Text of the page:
Wednesday, September 2, 2015

Surprise Is Overated

People love surprises, or so goes the saying. When we have something big coming up, something that could alter the game or the relationships of the characters in the game, our natural inclination is to keep it a secret. We don't want people in on it until it happens in game. Why? Because we have it in our heads that when it's done as a surprise that we'll get a more authentic reaction. The only problem with that is that while a surprised player might give you an emotional reaction to what just happened, it might not be authentic, or even how the character would react. Today, I want to talk about that, and why it may be worth at least telling your GM before you spring a big one on your player group.

Each Character Has Two Minds
I'm not sure about your group, but in my group every character pretty much has two minds. There is the character's mind - their headspace or whatever you want to call it - and the player's mind. Basically you have the IC/OOC divide, but both are fueling decisions. With rare exception we're not slaves to our characters, and our player brains can hard force a character to act in a way they otherwise might not.

The problem here is while I say it is 2 minds, it really is only one: the player's mind. The character is just a character. The character can feel things, but those feelings are derivative of our own feelings and ability to be empathetic. This is why a lot of PCs are little better than wandering murder hobos. The player brain is fixated on a goal and the rest isn't real so there is no reason to feel emotions.

Who Is Really Surprised?
So, if a character can't actually feel things, or can only feel things when the player wants it to, then who are you surprising? The player, and only the player.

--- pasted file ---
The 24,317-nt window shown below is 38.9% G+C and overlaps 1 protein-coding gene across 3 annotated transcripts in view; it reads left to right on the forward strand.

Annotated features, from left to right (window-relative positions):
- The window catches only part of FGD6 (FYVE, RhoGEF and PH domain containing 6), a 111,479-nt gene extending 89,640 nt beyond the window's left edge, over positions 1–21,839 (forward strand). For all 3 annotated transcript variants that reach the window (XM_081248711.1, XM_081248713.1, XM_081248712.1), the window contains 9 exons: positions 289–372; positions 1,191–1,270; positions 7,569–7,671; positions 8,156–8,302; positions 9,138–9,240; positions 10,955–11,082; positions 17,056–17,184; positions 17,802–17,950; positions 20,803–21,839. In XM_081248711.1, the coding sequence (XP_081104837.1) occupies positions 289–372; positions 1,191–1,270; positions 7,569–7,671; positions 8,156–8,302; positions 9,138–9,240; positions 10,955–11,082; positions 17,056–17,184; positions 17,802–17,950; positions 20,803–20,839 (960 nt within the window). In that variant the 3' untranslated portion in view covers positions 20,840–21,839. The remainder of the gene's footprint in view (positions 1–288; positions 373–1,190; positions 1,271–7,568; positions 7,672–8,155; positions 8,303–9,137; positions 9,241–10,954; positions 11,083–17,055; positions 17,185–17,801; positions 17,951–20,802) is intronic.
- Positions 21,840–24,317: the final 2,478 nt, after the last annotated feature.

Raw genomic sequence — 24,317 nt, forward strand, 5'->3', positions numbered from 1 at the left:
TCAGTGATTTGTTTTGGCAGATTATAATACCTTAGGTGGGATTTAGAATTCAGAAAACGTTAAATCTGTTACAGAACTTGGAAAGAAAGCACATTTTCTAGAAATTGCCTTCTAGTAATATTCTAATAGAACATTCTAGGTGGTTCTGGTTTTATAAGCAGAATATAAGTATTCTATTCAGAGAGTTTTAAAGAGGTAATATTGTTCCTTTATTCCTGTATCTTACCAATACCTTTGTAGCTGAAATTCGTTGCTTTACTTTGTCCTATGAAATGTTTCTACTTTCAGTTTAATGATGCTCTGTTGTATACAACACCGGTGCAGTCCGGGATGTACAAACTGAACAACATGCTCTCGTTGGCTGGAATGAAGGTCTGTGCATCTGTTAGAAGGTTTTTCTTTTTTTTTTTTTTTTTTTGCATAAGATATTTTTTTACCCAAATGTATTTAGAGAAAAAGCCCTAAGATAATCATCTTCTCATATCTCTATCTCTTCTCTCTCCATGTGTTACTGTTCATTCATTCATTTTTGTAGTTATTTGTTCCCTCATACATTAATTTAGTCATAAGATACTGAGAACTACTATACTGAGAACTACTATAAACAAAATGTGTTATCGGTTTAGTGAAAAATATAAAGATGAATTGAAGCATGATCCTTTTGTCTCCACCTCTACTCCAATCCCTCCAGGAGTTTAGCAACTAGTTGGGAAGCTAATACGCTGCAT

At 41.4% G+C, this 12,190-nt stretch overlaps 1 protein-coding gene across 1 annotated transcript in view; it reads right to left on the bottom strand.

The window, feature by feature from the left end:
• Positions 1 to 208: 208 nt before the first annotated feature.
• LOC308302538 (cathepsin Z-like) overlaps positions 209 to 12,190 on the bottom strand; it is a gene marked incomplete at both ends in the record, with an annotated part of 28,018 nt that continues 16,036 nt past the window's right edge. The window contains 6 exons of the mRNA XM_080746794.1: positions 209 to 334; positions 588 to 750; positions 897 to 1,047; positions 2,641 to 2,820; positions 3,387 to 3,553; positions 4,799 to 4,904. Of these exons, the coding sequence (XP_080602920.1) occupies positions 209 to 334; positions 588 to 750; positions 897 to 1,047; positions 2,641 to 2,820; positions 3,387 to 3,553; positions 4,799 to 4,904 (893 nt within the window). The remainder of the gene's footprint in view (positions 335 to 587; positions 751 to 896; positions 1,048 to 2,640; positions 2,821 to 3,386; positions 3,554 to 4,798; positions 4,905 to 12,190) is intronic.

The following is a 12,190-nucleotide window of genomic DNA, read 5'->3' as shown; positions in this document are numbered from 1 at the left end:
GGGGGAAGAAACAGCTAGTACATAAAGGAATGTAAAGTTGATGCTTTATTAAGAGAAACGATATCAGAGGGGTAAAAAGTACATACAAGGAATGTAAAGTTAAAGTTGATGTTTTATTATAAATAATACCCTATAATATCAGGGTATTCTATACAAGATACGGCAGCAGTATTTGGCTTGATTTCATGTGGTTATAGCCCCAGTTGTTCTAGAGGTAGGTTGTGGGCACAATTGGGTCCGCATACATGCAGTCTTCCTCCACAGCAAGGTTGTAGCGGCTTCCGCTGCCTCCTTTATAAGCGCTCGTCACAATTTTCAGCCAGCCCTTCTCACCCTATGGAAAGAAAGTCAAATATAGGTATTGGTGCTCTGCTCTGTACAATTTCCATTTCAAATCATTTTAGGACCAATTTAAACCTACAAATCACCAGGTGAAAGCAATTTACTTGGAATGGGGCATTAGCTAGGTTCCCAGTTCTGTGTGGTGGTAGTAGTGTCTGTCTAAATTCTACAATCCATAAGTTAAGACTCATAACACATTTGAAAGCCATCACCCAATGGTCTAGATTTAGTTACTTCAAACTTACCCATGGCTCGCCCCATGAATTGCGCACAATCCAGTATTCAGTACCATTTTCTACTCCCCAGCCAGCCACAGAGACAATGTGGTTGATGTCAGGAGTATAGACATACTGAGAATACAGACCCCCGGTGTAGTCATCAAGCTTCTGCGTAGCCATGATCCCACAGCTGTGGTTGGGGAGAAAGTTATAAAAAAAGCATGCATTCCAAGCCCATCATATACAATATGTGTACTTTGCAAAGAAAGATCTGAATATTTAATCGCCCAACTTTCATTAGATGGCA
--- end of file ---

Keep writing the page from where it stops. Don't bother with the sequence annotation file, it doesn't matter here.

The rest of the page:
A Surprised Player
Surprise is a fun thing when you think about it. It makes people act in weird ways. Some freeze like a deer in the headlights. Others get violent. When the surprise spurs an emotional reaction that is anything other than 100% good, the mind tends to want to do one of two things: destroy the offender, or protect the self. You want to see someone get defensive really fast? Surprise them with hard criticism about something and if they don't freeze ("Huh? What are you talking about?") and you actually get them to speak right away, it will probably either be an attack ("Hey, $(@( you, man") or something to their defense.

Bring That Into Game
Bring that into game and what you have is the Player's lizard brain getting in the way of the game. They just got surprised - and odds are by something not good. Even through the filter a character provides, if the player is empathic enough to have their character feel emotions and they're in character mindset, their brain isn't going to know that the emotion is just for a game - especially when surprised.

So what happens? You get a surprised response but from the player and not the character. Perhaps my Lion bushi would respond with violence to news his sister and mentor is a traitor, but as a player I may withdraw when given bad information like that. The emotion hits, the brain processes, and I withdraw. Then, later, a very cold and rational response comes out of my Lion bushi while my brain is still playing catch up. You got a response, but it isn't one that is authentic to the character.

But What If You Knew?
But what if the player knows ahead of time? Well then there is no surprise. Even better, without the surprise it isn't as huge a hit. The player can digest the information, and then run it through the character filter. They can see that their PC would react with violence, while they would perhaps not. Then, when it happens in game you can get that response from the character and life goes on.

But I Don't Want To Tell...
Honestly, this doesn't mean you have to tell, but you should at least consider telling your GM and asking them what they think. If nothing else the GM should know the players and how they may react OOC and if that will override things IC or not.

Also, some players don't have this issue at all, others do, so your mileage may vary. Still, give it some thought before springing a doozy on someone.

1 comment:

  1. When springing surprises on my players, I always give them a heads-up before the game. Usually I single out a specific PC who gets to have a surprise-moment in the spotlight and most of the time the player knows what kind of directions he or she can take. They know I'll _always_ give them two options and they'll be able to create a third option if they found additional information (or a fourth if they realize something I haven't yet). It doesn't look like much, just one or two sentences before the game, but it surprises ME how much it impacts the player if I make sure the player will expect a surprise or a mindscrew coming. Most of the time, it adds a whole new layer of immersion for the player him/herself, if he/she knows there is something coming at least. Also, with one of my players, the anticipation is half the fun. She LOVES knowing something her character/the other players don't know (yet).